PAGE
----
B.M. Harris et al., “Risk of Cancer of the Breast after Legal Abortion during the First Trimester: a Swedish Register Study,” British Medical Journal 299.6713 (December 9, 1989): 1430-1432.

T. Hirohata et al., “Occurrence of Breast Cancer in Relation to Diet and Reproductive History: a Case-Control Study in Fukuoka, Japan,” National Cancer Institute Monograph 69 (December 1985): 187–190.

H.L. Howe, “Early Abortion and Breast Cancer Risk Among Women Under Age 40,” International Journal of Epidemiology 18.2 (June 1989): 300–304.

A. Laing et al., “Reproductive and Lifestyle Factors for Breast Cancer in African-American Women,” Genetic Epidemiology 11 (1994): 300.

Lanfranchi, A. Normal breast physiology: The reasons hormonal contraceptives and induced abortion increase breast cancer risk. The Linacre Quarterly 2009;76:236-249. Available at: http://www.abortionbreastcancer.com/download/LQ_76_3_2_Lanfranchi.pdf

V. F. Levshin and A.D. Chepurko, “Reproductive Anamnesis and Breast Cancer” (in Russian) Sovetskaia Meditsina 6 (1986): 15-21.

Lindefors-Harris B-M, Eklund G, Adami H-O, Meirik O. Response bias in a case-control study: analysis utilizing comparative data concerning legal abortions from two independent Swedish studies. 1991;134:1003-1008.

Lipworth L, Katsouyanni K, Ekbom A, Michels KB, Trichopoulos D. Abortion and the risk of breast cancer: a case-control study in Greece. 1995;61:181-184.

WishCommandress said...

E. Luporsi, study in meta-analysis of N. Andrieu et al., “Familial Risk, Abortion and Their Interactive Effect on the Risk of Breast Cancer—a Combined Analysis of Six Case-Control Studies,” British Journal of Cancer 72.3 (September 1995): 744–751.

Meirik O, Adami H-O, Eklund G. Letter re: Relation between induced abortion and breast cancer. 1998;52:209-212.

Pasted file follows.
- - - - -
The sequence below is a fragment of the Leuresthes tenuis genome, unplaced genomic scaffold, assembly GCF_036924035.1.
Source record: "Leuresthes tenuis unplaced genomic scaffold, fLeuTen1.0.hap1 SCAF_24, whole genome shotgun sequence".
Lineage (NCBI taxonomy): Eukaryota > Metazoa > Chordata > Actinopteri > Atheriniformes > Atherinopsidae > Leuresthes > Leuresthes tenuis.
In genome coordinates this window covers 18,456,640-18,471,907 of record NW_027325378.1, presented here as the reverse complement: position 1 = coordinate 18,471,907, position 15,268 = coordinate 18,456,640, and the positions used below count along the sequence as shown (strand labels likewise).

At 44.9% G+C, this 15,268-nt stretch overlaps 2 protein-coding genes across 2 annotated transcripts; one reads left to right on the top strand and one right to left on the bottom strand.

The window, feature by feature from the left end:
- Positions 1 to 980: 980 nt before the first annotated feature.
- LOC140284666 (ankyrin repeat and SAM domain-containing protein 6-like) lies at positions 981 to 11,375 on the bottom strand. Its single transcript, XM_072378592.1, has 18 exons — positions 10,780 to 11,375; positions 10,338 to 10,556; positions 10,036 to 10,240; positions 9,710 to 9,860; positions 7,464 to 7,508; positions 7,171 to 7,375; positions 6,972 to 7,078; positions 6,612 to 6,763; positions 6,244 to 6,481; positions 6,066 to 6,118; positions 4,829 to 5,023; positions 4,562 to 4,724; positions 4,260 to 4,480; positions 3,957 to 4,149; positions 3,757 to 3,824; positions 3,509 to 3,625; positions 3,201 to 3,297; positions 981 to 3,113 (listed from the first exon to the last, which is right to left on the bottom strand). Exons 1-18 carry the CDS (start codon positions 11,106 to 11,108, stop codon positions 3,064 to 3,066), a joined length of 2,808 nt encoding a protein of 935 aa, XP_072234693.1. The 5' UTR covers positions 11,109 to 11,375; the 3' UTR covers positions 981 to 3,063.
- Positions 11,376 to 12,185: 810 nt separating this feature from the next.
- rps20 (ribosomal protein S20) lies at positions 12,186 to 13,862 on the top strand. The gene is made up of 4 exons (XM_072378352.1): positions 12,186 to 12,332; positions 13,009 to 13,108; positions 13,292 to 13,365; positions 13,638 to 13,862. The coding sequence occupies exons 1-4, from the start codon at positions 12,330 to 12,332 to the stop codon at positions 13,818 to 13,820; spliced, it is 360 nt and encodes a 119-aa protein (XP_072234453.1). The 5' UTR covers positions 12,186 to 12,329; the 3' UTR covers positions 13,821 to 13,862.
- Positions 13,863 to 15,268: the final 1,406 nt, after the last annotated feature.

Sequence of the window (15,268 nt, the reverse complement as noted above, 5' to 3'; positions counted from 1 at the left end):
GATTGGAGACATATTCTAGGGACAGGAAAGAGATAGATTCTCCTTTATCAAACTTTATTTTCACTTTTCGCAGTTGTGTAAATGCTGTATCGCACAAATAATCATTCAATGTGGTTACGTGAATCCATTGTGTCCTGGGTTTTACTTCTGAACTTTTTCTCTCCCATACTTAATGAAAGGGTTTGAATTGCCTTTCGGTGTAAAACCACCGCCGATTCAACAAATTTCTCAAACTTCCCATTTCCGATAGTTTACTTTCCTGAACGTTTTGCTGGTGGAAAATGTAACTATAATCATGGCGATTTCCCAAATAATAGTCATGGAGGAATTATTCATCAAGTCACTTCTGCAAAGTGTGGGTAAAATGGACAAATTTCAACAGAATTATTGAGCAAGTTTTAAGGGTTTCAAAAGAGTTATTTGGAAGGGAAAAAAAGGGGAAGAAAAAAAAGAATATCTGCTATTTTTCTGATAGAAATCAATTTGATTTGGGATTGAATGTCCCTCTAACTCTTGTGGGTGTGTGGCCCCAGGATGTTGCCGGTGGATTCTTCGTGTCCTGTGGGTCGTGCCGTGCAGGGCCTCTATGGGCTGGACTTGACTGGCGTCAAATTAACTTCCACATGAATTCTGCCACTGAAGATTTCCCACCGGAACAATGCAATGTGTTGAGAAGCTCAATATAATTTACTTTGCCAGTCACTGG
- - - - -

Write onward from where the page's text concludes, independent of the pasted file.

Michels KB, Fei Xue MD, Colditz GA, Willett WC. Induced and spontaneous abortion and incidence of breast cancer among young women: A prospective cohort study. 2007;167:814-820.

F. Nishiyama, “The Epidemiology of Breast Cancer in Tokushima Prefecture” (in Japanese) Shikoku Ichi [Shikoku Medical Journal] 38 (1982): 333–343.

Ozmen V, Ozcinar B, Karanlik H, Cabioglu N, Tukenmez M, et al. Breast cancer risk factors in Turkish women – aUniversity Hospital based nested case control study. World J of Surg Oncol 2009;7:37.

J. R. Palmer et al., “Induced and Spontaneous Abortion in Relation to Risk of Breast Cancer,” Cancer Causes and Control 8.6 (November 1997): 841–849.

Palmer JR, Wise LA, Adams-Campbell LL, Rosenberg L. A prospective study of induced abortion and breast cancer in African-American women. 2004;15:105-111.

M.A. Rookus and F.E. van Leeuwen, “Induced Abortion and Risk for Breast Cancer: Reporting (Recall) Bias in a Dutch Case-Control Study,” Journal of the National Cancer Institute 88.23 (December 4, 1996): 1759–1764.

L. Rosenberg et al., “Breast Cancer in Relation to the Occurrence and Time of Induced and Spontaneous Abortion,” American Journal of Epidemiology 127.5 (May 1988): 981–989.

Segi M, Fukushima I, Fujisaku S, et al. An epidemiological study on cancer in Japan. GANN1957;48(Suppl):1-63.

Tang M-T C, Weiss NS, Malone K. Induced abortion in relation to breast cancer among parous women: a birth certificate registry study. 2000;11:177-180.

Xing P, Li J, Jin F. A case-control study of reproductive factors associated with subtypes of breast cancer in Northeast China. Humana Press, e-publication online September 2009.

D.G. Zairdze, study in meta-analysis of N. Andrieu et al., “Familial Risk, Abortion and Their Interactive Effect on the Risk of Breast Cancer—a Combined Analysis of Six Case-Control Studies,” British Journal of Cancer 72.3 (September 1995): 744–751.